A Changing System
Looking into criminal justice procedure, many administrations are at work. Starting with the police, to the courts and concluding in corrections. Though all these sectors have different tasks, their combined focus is processing the law. Regardless what the process is called criminal justice will continue to serve with discretion, conviction, and correction. When first presented with the question whether criminal justice is a system, non-system, and network I leaned toward a network. Throughout our discussions, lectures, and readings I felt the process presented itself as a network. Intertwined divisions working for a common goal. Further into my research and help from Webster, I decided that the criminal justice process is a system that is why it is called the criminal justice system and has been so, for many years. This system includes many networks that serve a common purpose, are dependent upon one another, and keep each other in check.
Many may try to disagree as Alvine Cohn does in his introduction to Improving Management in Criminal Justice. He stated that "
no true system actually exists
(it) is a collection of disparate, fragmented services and programs, with many interrelationships, but (has) no
direction, philosophy, or mission"(Cohn, 7-8). This could be the farthest from the truth considering the system is always changing to better the process. This philosophy or mission that he speaks of does not have to be written on paper to exist. Though the absence of a clearly explained and comprehendible goal may result in conflict (Cohn, 9), this is inevitable when arguing two different sides. Regardless of what professionals and critics call it, it is "
(a) social control mechanism which
society calls the justice system"(Jones, 83). This system may differ from other systems, but it still includes the main characteristics of that which a system is defined.
A system defined in Webster's Collegiate Dictionary is "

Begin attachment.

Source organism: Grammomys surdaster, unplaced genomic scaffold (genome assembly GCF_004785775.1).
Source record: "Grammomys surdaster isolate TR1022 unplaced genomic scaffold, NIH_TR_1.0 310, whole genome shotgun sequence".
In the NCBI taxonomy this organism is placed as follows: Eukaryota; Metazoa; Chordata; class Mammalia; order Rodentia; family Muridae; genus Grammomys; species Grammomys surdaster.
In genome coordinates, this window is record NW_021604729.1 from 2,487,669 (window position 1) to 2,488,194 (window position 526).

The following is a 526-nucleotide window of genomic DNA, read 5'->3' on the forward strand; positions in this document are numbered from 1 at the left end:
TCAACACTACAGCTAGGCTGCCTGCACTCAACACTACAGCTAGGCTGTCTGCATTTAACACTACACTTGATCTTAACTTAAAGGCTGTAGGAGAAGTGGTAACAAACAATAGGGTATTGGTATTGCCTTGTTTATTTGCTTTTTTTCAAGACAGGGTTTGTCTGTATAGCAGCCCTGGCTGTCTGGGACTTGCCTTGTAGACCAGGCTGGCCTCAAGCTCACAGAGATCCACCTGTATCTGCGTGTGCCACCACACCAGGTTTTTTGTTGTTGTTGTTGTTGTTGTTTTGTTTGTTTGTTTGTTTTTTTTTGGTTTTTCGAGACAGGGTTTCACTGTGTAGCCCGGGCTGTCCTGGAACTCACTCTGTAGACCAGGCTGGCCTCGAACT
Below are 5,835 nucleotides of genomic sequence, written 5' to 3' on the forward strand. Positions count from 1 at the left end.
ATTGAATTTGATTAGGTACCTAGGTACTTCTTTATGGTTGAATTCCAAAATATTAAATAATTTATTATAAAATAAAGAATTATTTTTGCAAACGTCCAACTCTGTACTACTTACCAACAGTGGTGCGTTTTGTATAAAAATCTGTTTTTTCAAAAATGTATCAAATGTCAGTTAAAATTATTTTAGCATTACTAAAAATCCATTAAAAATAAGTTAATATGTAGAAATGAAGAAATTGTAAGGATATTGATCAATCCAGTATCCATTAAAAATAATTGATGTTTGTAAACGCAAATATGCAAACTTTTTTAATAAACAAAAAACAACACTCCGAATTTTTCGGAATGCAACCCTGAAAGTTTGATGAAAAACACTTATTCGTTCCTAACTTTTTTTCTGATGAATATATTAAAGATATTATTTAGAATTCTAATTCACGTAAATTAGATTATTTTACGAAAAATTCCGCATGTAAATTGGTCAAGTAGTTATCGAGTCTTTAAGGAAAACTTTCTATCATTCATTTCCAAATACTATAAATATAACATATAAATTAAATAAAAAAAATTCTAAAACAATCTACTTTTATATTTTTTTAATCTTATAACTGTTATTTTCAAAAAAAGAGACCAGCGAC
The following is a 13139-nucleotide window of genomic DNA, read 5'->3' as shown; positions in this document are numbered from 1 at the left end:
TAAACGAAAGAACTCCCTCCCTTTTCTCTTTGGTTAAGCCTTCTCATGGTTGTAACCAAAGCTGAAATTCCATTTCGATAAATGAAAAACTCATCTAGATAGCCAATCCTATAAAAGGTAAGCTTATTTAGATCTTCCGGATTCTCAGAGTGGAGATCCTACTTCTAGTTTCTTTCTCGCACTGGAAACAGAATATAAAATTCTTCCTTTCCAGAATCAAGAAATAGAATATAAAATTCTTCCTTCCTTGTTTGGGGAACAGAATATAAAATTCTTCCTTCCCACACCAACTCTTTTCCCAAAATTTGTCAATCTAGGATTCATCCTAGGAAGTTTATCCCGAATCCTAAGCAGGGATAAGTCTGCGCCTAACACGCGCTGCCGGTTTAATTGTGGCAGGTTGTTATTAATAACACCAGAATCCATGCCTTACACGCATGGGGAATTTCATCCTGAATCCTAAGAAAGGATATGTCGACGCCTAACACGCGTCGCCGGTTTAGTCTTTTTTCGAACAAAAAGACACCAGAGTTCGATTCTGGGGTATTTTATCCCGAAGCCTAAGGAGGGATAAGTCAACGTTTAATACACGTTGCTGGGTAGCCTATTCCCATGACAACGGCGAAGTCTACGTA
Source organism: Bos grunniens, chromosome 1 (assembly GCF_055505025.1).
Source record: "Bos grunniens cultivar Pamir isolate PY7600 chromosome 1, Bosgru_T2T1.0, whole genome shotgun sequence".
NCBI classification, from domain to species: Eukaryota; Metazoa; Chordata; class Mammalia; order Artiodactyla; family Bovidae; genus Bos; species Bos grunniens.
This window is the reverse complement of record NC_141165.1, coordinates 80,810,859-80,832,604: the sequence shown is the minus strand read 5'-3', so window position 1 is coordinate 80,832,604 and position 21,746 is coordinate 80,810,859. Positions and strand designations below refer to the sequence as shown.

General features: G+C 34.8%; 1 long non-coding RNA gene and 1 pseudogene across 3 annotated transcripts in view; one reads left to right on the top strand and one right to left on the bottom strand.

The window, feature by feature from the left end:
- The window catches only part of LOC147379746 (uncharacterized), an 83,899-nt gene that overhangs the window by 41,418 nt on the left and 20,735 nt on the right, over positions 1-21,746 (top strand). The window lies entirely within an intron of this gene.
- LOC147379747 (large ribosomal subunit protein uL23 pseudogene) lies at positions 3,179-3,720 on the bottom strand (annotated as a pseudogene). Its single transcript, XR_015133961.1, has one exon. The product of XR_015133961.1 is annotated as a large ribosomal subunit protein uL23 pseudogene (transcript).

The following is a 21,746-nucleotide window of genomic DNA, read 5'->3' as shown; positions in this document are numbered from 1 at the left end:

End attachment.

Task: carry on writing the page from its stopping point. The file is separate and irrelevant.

an organization forming a network especially for distributing something or serving a common purpose
" Using this definition we can include all arguments for the progression of criminal justice as a network since a system comprises many networks. This system has interrelated departments that look to each other to fulfill common goals of prevention and justice. Along with this common goal are common practices. The most commonly practiced is discretion. It is used in every department and is unique to this system. Others include attempted prevention through deterrence and mandatory sentencing, and bargaining. These departments involve everyone throughout the sequence of events in the criminal justice system including lawyers, judges, police, criminals, victims, and the society in which this occurs. Every action and repercussion is seen and felt by all involved in a particular case. This is why all of these players in the game of law depend on the actions and results of one another.
This dependency arises from numerous situations and circumstances. The police depend on convictions from the court to see results for their job. Each sector must rely on the outcome of trial cases to proceed. Plea-bargaining is a great example. Three or more parties are involved, the prosecutor and defense attorneys must present the best and most reasonable deal, from their perspective, and the defendant must agree to the terms. In some cases a judge can be a contributing factor. Society is the most dependent and most critical, always keeping the department on its toes. Dependency in this case does have its benefits. It provides the system with a check and balance system.
Considering again Cohn's arguments that the criminal justice process should not be defined as a system he makes some strong points, that have strong counter points. In short he states this process is a continuum through which each offender passes, from the police, to the courts, into prison and then back onto the streets. He...
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